Committee to Reelect the President, 1972
 

 

Magruder and Colson

audioJeb Magruder in the office of Special Counsel to the President Charles Colson, Old Executive Office Building, June 1972. Colson was surprised to see Maroon arriving to photograph the meeting. Magruder reassured him before Maroon could begin. Photo Fred J. Maroon.

Maroon Quote 1

 

CRP electronics

audioMark Rosenker and assistant monitoring tapes and equipment at CRP headquarters, June 29, 1972. Photo Fred J. Maroon.

Maroon Quote 2
 

 

Following publication of Fred Maroon's book in 1971, Deputy Campaign Director Jeb Magruder invited Maroon to profile the Committee to Reelect the President (CRP). Maroon could not guess the significance of meetings he attended and persons he photographed — or why he was politely asked to leave so many "reelection strategy" meetings. He began shooting just days after the break-in at the Watergate offices of the Democratic National Committee. LIFE magazine published his photo essay, September 15, 1972.

The Committee to Reelect the President was organized to win a second term for Richard Nixon in 1972. Headed by former Atty. Gen. John Mitchell, CRP included many former Nixon White House staffers. As advertising and marketing plans for Nixon's campaign moved forward in the spring of 1972, so did covert plans — wiretaps and other forms of harassment directed against the president's opponents — that would eventually bring down the second Nixon administration.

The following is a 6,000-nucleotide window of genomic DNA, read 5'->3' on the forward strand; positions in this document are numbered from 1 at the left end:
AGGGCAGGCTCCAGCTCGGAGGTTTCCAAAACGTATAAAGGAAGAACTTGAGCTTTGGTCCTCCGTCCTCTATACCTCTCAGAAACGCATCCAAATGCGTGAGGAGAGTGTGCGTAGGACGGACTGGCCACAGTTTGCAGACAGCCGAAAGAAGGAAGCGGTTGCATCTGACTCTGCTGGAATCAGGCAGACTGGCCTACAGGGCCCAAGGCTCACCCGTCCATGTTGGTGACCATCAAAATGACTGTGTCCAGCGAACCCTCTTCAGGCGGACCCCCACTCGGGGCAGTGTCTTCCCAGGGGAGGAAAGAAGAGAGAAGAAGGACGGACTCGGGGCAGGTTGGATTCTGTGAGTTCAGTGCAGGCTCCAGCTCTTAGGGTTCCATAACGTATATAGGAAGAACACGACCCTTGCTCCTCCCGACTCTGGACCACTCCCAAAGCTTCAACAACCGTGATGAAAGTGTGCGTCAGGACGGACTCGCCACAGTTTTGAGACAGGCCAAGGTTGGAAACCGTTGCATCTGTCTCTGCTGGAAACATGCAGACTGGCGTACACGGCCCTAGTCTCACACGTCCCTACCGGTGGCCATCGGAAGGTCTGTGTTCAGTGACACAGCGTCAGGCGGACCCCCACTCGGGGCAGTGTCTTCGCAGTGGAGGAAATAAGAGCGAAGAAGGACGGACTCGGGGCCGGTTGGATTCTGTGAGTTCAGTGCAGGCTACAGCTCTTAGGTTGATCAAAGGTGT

Nixon inauguration

audioPresident Nixon and Vice President Spiro Agnew during Inaugural ceremonies, January 1973. Photo Fred J. Maroon.

 

 

Despite continuing investigation into the Watergate break-in and possible links to the administration and the president himself, Nixon had won reelection in a landslide victory over Democratic candidate George McGovern.
 

 

John Dean

audioWhite House attorney John Dean III in the office of Robert Finch, counselor to the president, September 17, 1970. Photo Fred J. Maroon.

 

In early April 1973, a TIME researcher called Maroon with an urgent request for a photograph of Dean. Maroon didn't even remember Dean. By the time he located the image in his files, the researcher had rung back several times.

The photograph was published in the April 16 issue of TIME, for which Maroon received many times his normal picture rate. When the Senate hearings began weeks later, Maroon realized he had the beginnings of an important historical record and decided to continue covering the Nixon administration and the Watergate proceedings.